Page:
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Comment: Re:Seriously? (Score 2) 366

by Megane (#49800535) Attached to: Crowdfunded, Solar-powered Spacecraft Goes Silent
They're waiting for reboot because it froze the system completely. TFA says that the manufacturer of their "avionics board" had fixed this bug but it wasn't in the one that went up. So most likely it was a driver bug. A crash or lock-up in kernel space is a lot more problematic than just filling up a filesystem. And apparently they had scheduled an upload of the fix, but the satellite crashed right before the comms window. So now instead of a solar sail, they have a solar brick.

Comment: Re:Simple.... (Score 1) 366

by Megane (#49800319) Attached to: Crowdfunded, Solar-powered Spacecraft Goes Silent
Oh, but that's the best part. There apparently is a watchdog, but it only trips after four or five weeks by (presumably unchanged) default, and it's completely independent (rather than being reset regularly by a signal from a properly-operating system). This for a mission that wasn't even supposed to last two weeks. The good news is that the orbit could last for as long as six months with the sail un-deployed.

Comment: Re:CSV (Score 4, Interesting) 366

by Megane (#49798923) Attached to: Crowdfunded, Solar-powered Spacecraft Goes Silent

To be fair, that was copypasta from TFA. And they carefully omitted the next sentence: "The manufacturer of the avionics board corrected this glitch in later software revisions. But alas, LightSail’s software version doesn’t include the update."

That still doesn't excuse a problem that would have been found by bench-testing the thing for a few days before sending it up. Nor does it excuse constantly appending one file to store data in an unattended system. Also, anything that JPL sends up has a backup channel that can push that little red button on the main computer. All they can do now is hope for cosmic rays to reboot it randomly. At least it's in LEO and not zipping off into interplanetary space.

In the meantime, the team is looking at several fixes to work around the software vulnerability once contact is reestablished. One is a Linux file redirect that would send the contents of the troublesome beacon.csv file to a null location, a sort-of software black hole. Lab testing on this fix has been promising—over a gigabyte of beacon packets have already been sent into nothingness without a system freeze.

Well, isn't that special. Now they test it. So if they can just link it to /dev/null, did they really even need that data? It's always fun to cause a mission to fail by recording data that wasn't even needed.

Comment: Re:A lot of inertia (Score 1) 586

by Megane (#49791797) Attached to: How Tesla Batteries Will Force Home Wiring To Go Low Voltage
Why are you fixated on 12VDC? The only thing special about 12V is 6-cell lead-acid automotive batteries. Data centers use 48VDC, which gives 4 times the wattage over 12VDC (though still less than half of 120VAC), while not needing heavy-duty switches because of arcing. (120VDC is scary with a big knife switch where you can see the arc)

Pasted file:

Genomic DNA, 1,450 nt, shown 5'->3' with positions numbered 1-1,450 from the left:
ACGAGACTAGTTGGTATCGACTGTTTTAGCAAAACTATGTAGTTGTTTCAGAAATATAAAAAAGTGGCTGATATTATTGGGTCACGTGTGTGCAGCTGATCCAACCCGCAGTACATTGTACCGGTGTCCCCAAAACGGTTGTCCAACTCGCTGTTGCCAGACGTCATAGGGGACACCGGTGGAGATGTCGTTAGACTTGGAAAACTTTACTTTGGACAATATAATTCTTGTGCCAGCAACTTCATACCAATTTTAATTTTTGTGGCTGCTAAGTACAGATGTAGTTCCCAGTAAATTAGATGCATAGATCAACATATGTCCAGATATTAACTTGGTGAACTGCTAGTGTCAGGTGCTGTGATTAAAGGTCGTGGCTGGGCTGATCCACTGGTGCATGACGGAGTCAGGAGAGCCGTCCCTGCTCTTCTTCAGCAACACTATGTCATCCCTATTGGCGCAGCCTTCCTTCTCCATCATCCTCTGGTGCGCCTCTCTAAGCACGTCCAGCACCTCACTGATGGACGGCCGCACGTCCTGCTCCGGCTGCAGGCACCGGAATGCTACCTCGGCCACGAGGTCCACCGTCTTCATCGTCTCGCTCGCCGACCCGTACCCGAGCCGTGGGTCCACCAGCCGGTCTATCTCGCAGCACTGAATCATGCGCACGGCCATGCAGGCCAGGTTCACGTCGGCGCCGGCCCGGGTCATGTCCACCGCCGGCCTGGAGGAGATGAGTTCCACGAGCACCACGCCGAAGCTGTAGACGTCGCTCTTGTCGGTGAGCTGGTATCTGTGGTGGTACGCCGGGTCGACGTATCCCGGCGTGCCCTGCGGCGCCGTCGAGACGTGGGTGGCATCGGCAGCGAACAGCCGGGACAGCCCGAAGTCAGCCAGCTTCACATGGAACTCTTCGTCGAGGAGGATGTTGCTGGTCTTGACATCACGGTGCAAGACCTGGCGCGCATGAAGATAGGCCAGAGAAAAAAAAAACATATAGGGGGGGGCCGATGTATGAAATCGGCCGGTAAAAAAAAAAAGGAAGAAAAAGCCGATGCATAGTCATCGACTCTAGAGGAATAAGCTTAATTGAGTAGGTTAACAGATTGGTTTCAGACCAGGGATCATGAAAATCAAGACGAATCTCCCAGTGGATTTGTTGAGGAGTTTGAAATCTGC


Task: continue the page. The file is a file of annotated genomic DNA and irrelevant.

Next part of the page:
Comment: Re:High Voltage DC more likely (Score 2) 586

by Megane (#49791731) Attached to: How Tesla Batteries Will Force Home Wiring To Go Low Voltage
I recommend you go to Youtube and look for videos showing 110 volts AC vs DC with a knife switch to see the important difference. Hint: "zero crossing". You can't just splice your whole house into the same voltage of DC expect anything to work the same. Sure, your incandescent lights would work, but the wall switch wouldn't be able to turn it off, and might even start a fire from the arc. There's a reason that data centers use 48VDC and no higher.

Comment: Re:AC is the standard (Score 1) 586

by Megane (#49791631) Attached to: How Tesla Batteries Will Force Home Wiring To Go Low Voltage

Except that those weren't built into every wall of a house, and so were easy to replace. Good luck trying to rewire your house for anything that requires a larger gauge of wire or extra wires, if the wires are all behind sheetrock and run through studs on a slab house with no basement. And you'll also have to change all your plug outlets, because no electrical code is going to allow a completely different standard to use the same plug.

Sure, things change, but some things also don't change. The compact disc (both audio and data) is still with us, over 30 years later. Despite Blu-Ray, DVD is in no danger of dying off. Whatever new electrical standard you think could possibly happen would need to have good enough reasons to justify the time and expense of rewiring. Knob-and-tube wiring went away because of safety (no ground, fire hazard, you may not even be able to get insurance), and it was cheaper to install cables than to nail up a bunch of knobs.

If it wasn't for Newton, we wouldn't have to eat bruised apples.

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